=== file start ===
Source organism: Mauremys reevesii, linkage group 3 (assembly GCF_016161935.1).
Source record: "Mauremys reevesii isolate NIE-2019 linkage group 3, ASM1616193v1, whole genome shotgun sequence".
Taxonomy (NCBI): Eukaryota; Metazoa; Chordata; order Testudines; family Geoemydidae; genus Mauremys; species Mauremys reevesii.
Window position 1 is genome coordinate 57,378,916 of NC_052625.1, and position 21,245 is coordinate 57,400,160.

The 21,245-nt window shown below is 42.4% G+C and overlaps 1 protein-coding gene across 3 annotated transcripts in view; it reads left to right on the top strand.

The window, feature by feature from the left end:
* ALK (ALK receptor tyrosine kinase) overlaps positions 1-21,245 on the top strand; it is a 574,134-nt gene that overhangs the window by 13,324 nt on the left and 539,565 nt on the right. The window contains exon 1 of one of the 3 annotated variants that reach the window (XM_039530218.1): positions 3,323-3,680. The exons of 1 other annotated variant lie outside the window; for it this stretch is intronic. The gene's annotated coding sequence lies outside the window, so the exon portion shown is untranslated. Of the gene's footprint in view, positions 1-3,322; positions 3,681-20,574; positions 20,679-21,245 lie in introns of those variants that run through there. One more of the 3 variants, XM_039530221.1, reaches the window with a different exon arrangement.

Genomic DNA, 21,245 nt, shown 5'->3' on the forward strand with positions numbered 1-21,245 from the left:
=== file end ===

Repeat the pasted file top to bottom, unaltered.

Source organism: Mauremys reevesii, linkage group 3 (assembly GCF_016161935.1).
Source record: "Mauremys reevesii isolate NIE-2019 linkage group 3, ASM1616193v1, whole genome shotgun sequence".
Taxonomy (NCBI): Eukaryota; Metazoa; Chordata; order Testudines; family Geoemydidae; genus Mauremys; species Mauremys reevesii.
Window position 1 is genome coordinate 57,378,916 of NC_052625.1, and position 21,245 is coordinate 57,400,160.

The 21,245-nt window shown below is 42.4% G+C and overlaps 1 protein-coding gene across 3 annotated transcripts in view; it reads left to right on the top strand.

The window, feature by feature from the left end:
* ALK (ALK receptor tyrosine kinase) overlaps positions 1-21,245 on the top strand; it is a 574,134-nt gene that overhangs the window by 13,324 nt on the left and 539,565 nt on the right. The window contains exon 1 of one of the 3 annotated variants that reach the window (XM_039530218.1): positions 3,323-3,680. The exons of 1 other annotated variant lie outside the window; for it this stretch is intronic. The gene's annotated coding sequence lies outside the window, so the exon portion shown is untranslated. Of the gene's footprint in view, positions 1-3,322; positions 3,681-20,574; positions 20,679-21,245 lie in introns of those variants that run through there. One more of the 3 variants, XM_039530221.1, reaches the window with a different exon arrangement.

Genomic DNA, 21,245 nt, shown 5'->3' on the forward strand with positions numbered 1-21,245 from the left: